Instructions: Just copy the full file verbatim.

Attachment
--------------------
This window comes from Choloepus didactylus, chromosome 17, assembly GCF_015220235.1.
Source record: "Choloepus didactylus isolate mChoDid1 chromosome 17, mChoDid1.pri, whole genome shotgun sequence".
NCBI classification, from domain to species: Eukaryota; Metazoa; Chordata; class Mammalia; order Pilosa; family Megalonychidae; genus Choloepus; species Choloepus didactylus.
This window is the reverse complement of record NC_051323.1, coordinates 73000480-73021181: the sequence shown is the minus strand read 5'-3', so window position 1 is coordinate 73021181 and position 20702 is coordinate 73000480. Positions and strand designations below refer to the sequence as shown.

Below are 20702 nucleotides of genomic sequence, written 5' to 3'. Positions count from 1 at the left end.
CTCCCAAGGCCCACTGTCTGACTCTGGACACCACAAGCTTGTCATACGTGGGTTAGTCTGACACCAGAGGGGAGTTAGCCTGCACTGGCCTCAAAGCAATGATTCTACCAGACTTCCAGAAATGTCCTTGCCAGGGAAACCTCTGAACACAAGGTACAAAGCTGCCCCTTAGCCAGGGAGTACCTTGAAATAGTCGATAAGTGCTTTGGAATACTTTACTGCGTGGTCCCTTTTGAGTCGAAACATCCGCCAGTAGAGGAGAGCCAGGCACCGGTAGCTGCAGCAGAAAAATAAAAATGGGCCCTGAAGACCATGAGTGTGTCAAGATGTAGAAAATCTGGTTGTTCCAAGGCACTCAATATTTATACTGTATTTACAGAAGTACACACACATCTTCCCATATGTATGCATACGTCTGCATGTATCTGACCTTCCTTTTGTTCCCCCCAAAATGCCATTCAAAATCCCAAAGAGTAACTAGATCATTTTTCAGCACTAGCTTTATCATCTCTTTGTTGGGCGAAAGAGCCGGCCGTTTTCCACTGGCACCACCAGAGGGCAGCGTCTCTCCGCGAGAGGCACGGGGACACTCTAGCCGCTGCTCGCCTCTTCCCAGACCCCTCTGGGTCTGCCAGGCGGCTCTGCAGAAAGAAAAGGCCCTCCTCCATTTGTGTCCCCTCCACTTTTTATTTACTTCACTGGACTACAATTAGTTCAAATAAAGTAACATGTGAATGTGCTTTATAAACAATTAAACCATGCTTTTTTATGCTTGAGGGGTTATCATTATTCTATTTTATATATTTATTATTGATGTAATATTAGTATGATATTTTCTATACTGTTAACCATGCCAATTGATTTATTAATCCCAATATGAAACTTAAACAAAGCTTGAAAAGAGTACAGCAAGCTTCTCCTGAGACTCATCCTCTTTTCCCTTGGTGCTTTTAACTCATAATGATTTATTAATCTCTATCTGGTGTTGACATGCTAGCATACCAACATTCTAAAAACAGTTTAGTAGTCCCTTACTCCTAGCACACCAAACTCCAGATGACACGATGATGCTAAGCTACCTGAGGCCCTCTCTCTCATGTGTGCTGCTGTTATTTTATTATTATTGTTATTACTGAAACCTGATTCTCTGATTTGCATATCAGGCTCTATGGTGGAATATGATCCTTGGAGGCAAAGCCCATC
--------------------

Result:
This window comes from Choloepus didactylus, chromosome 17, assembly GCF_015220235.1.
Source record: "Choloepus didactylus isolate mChoDid1 chromosome 17, mChoDid1.pri, whole genome shotgun sequence".
NCBI classification, from domain to species: Eukaryota; Metazoa; Chordata; class Mammalia; order Pilosa; family Megalonychidae; genus Choloepus; species Choloepus didactylus.
This window is the reverse complement of record NC_051323.1, coordinates 73000480-73021181: the sequence shown is the minus strand read 5'-3', so window position 1 is coordinate 73021181 and position 20702 is coordinate 73000480. Positions and strand designations below refer to the sequence as shown.

Below are 20702 nucleotides of genomic sequence, written 5' to 3'. Positions count from 1 at the left end.
CTCCCAAGGCCCACTGTCTGACTCTGGACACCACAAGCTTGTCATACGTGGGTTAGTCTGACACCAGAGGGGAGTTAGCCTGCACTGGCCTCAAAGCAATGATTCTACCAGACTTCCAGAAATGTCCTTGCCAGGGAAACCTCTGAACACAAGGTACAAAGCTGCCCCTTAGCCAGGGAGTACCTTGAAATAGTCGATAAGTGCTTTGGAATACTTTACTGCGTGGTCCCTTTTGAGTCGAAACATCCGCCAGTAGAGGAGAGCCAGGCACCGGTAGCTGCAGCAGAAAAATAAAAATGGGCCCTGAAGACCATGAGTGTGTCAAGATGTAGAAAATCTGGTTGTTCCAAGGCACTCAATATTTATACTGTATTTACAGAAGTACACACACATCTTCCCATATGTATGCATACGTCTGCATGTATCTGACCTTCCTTTTGTTCCCCCCAAAATGCCATTCAAAATCCCAAAGAGTAACTAGATCATTTTTCAGCACTAGCTTTATCATCTCTTTGTTGGGCGAAAGAGCCGGCCGTTTTCCACTGGCACCACCAGAGGGCAGCGTCTCTCCGCGAGAGGCACGGGGACACTCTAGCCGCTGCTCGCCTCTTCCCAGACCCCTCTGGGTCTGCCAGGCGGCTCTGCAGAAAGAAAAGGCCCTCCTCCATTTGTGTCCCCTCCACTTTTTATTTACTTCACTGGACTACAATTAGTTCAAATAAAGTAACATGTGAATGTGCTTTATAAACAATTAAACCATGCTTTTTTATGCTTGAGGGGTTATCATTATTCTATTTTATATATTTATTATTGATGTAATATTAGTATGATATTTTCTATACTGTTAACCATGCCAATTGATTTATTAATCCCAATATGAAACTTAAACAAAGCTTGAAAAGAGTACAGCAAGCTTCTCCTGAGACTCATCCTCTTTTCCCTTGGTGCTTTTAACTCATAATGATTTATTAATCTCTATCTGGTGTTGACATGCTAGCATACCAACATTCTAAAAACAGTTTAGTAGTCCCTTACTCCTAGCACACCAAACTCCAGATGACACGATGATGCTAAGCTACCTGAGGCCCTCTCTCTCATGTGTGCTGCTGTTATTTTATTATTATTGTTATTACTGAAACCTGATTCTCTGATTTGCATATCAGGCTCTATGGTGGAATATGATCCTTGGAGGCAAAGCCCATC